The Ruth Stout No-Work Garden Book

The Ruth Stout No-Work Garden Book

by Ruth Stout

A treasure-trove of organic gardening know-how.

  • Language: English
  • Category: Gardening
  • Rating: 4.13
  • Pages: 68
  • Publish Date: August 1st 1971 by Rodale Books
  • Isbn10: 0878570004
  • Isbn13: 9780878570003

What People Think about "The Ruth Stout No-Work Garden Book"

She has the most amazing theories about using bales of straw to grow your plants through, or to mulch at least several inches on everything.

Mulch Queen' Ruth Stout and her labor-saving, soil-improving, permanent garden mulching technique is what earned her lasting fame.

Non-gardeners - if you read this book you may be encouraged to start.

-if this man had what it takes to put prejudice aside and really give mulching a try, he would find that on cold nights all he would need to do would be to toss the hay, lying there handy, onto his plants. -twice a season, or possibly three times, i go down my cabbage-family row and sprinkle a little salt from a shaker on each plant. -this watering would not be necessary if you had mulch on your garden all winter and spring. mulch not only conserves moisture but prevents weeds, which, during time of drought, are particularly harmful for they use up the moisture which vegetables need so badly. -mulching keeps the ground cooler than it would be otherwise, conserves the moisture, prevents the soil from baking, thus providing better aeration, and keeps the weeds from growing and robbing the vegetables and flowers from the nourishment and water which they need. but when used on top the way you use them, i have never seen a nitrogen shortage as a result of the mulch. of course, if there was not enough nitrogen in the soil in the first place the mulch materials do not add any for at least a long time, so they would not help a shortage, nor add to it. '(chemical) fertilization will continue because its the only practical way of satisfying the nutrition requirements of these crops where a soil deficiency occurs. i keep hay and leaves on my garden all year round; these rot and nourish the soil. when i saw 'experts' taking the trouble to convince growers that they must use chemical fertilizers, and are stooping to name calling, i think "so enough people are going in for organics to get the 'experts' nervous! he didnt seem to know (or just didnt want to admit) that in a plot which is well supplied with humus, the earthworms do an efficient aerating job." -using the mulch method, one learns that neither a chemical nor organic fertilizer is needed. -people arrive with doubts in their minds about no plowing, but when they see a garden which hasnt been plowed for 25 years producing many fine crops in soft rich earth, they believe. organic gardening is ok, but if theres too much organic matter in your nasturtium soil, you'll only get leaves, no flowers. - so skip the bluebells, and plant nasturtiums in poor soil with mulch on top. but that cage is worth that much to me, for i can now grow corn the rest of my life without having to fight the raccoons anymore.' -having laid the seed potatoes, i cover the rows with six or eight inches of hay, and do nothing more until several weeks later. being virtually a powder, it readily penetrates down thru the hay, and provides the best nourishment for the plants as their roots develop. -concentrate on feeding your soil instead of trying to feed your plants. -narrow rows with wide aisles between them merely waste space in the home garden without fulfilling any useful purpose. -the old saying that the right time to start a garden is last year applies to the stout system more than others, and the best results cannot be expected before the third year. but in addition to the weed control, moisture preservation, and other merits of summer mulch, the stout system, once established, transfers the work of tilling, hoeing, cultivating, and fertilizing from the gardener to natural processes.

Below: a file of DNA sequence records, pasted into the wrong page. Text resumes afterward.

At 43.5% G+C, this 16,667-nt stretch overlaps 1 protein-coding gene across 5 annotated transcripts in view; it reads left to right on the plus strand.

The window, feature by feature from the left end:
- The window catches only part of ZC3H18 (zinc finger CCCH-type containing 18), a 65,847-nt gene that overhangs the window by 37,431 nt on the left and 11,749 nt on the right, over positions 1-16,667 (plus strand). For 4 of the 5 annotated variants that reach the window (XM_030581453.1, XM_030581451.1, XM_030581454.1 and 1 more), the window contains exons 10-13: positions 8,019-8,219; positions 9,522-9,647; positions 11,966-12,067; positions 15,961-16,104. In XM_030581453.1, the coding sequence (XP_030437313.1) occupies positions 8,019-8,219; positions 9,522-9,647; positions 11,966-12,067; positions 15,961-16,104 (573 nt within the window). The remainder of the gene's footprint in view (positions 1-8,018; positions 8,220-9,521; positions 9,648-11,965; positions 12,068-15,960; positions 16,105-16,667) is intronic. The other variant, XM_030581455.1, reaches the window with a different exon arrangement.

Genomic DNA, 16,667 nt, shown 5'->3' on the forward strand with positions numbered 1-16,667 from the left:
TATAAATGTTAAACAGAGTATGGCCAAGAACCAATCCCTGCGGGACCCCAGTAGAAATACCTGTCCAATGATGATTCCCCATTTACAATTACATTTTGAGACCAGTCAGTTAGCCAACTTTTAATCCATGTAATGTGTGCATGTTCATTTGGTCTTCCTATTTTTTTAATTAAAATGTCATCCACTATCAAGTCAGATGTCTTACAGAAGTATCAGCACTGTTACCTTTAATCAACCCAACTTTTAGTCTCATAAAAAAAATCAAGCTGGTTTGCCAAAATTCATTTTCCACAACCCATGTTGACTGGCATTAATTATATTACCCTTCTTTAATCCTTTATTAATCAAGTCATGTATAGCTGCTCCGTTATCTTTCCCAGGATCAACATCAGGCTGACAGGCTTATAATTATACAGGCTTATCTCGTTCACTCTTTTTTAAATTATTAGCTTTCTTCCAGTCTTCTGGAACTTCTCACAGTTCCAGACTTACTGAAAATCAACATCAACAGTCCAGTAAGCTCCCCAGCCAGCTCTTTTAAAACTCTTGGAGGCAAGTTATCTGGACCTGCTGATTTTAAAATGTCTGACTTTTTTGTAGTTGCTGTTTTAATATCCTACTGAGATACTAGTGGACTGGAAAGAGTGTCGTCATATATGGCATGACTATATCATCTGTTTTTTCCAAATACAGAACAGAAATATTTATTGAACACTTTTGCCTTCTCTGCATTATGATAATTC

I don't know if Ruth invented this method herself, but this book is the earliest I could find to read about mulching and feeding your garden from the top down.

Stout moved to New York when she was 18 and was employed at various times as a nurse, bookkeeper, secretary, business manager, and factory worker. Ruth continued to use her maiden name as her pen name and Rossiter as her official name.